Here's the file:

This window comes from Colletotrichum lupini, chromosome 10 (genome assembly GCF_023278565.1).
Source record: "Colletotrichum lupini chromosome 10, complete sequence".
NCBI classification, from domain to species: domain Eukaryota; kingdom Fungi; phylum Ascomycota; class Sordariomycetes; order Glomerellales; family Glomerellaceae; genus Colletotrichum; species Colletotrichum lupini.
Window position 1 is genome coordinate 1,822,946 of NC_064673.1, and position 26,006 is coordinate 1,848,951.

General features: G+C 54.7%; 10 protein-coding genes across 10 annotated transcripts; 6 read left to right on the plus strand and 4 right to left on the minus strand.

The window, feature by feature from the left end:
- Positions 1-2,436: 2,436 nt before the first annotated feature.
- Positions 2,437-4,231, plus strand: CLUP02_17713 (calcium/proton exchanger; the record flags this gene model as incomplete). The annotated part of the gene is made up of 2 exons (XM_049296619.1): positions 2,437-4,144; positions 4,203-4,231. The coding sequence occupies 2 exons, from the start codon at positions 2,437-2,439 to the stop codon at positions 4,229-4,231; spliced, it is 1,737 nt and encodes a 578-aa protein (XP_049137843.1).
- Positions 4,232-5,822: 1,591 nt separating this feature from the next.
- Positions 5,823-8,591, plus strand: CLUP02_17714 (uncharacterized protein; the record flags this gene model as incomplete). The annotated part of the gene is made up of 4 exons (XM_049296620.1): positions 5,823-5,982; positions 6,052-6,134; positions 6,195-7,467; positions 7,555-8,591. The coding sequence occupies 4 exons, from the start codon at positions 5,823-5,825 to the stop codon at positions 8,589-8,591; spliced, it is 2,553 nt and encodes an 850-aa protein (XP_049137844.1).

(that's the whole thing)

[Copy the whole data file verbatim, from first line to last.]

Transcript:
This window comes from Colletotrichum lupini, chromosome 10 (genome assembly GCF_023278565.1).
Source record: "Colletotrichum lupini chromosome 10, complete sequence".
NCBI classification, from domain to species: domain Eukaryota; kingdom Fungi; phylum Ascomycota; class Sordariomycetes; order Glomerellales; family Glomerellaceae; genus Colletotrichum; species Colletotrichum lupini.
Window position 1 is genome coordinate 1,822,946 of NC_064673.1, and position 26,006 is coordinate 1,848,951.

General features: G+C 54.7%; 10 protein-coding genes across 10 annotated transcripts; 6 read left to right on the plus strand and 4 right to left on the minus strand.

The window, feature by feature from the left end:
- Positions 1-2,436: 2,436 nt before the first annotated feature.
- Positions 2,437-4,231, plus strand: CLUP02_17713 (calcium/proton exchanger; the record flags this gene model as incomplete). The annotated part of the gene is made up of 2 exons (XM_049296619.1): positions 2,437-4,144; positions 4,203-4,231. The coding sequence occupies 2 exons, from the start codon at positions 2,437-2,439 to the stop codon at positions 4,229-4,231; spliced, it is 1,737 nt and encodes a 578-aa protein (XP_049137843.1).
- Positions 4,232-5,822: 1,591 nt separating this feature from the next.
- Positions 5,823-8,591, plus strand: CLUP02_17714 (uncharacterized protein; the record flags this gene model as incomplete). The annotated part of the gene is made up of 4 exons (XM_049296620.1): positions 5,823-5,982; positions 6,052-6,134; positions 6,195-7,467; positions 7,555-8,591. The coding sequence occupies 4 exons, from the start codon at positions 5,823-5,825 to the stop codon at positions 8,589-8,591; spliced, it is 2,553 nt and encodes an 850-aa protein (XP_049137844.1).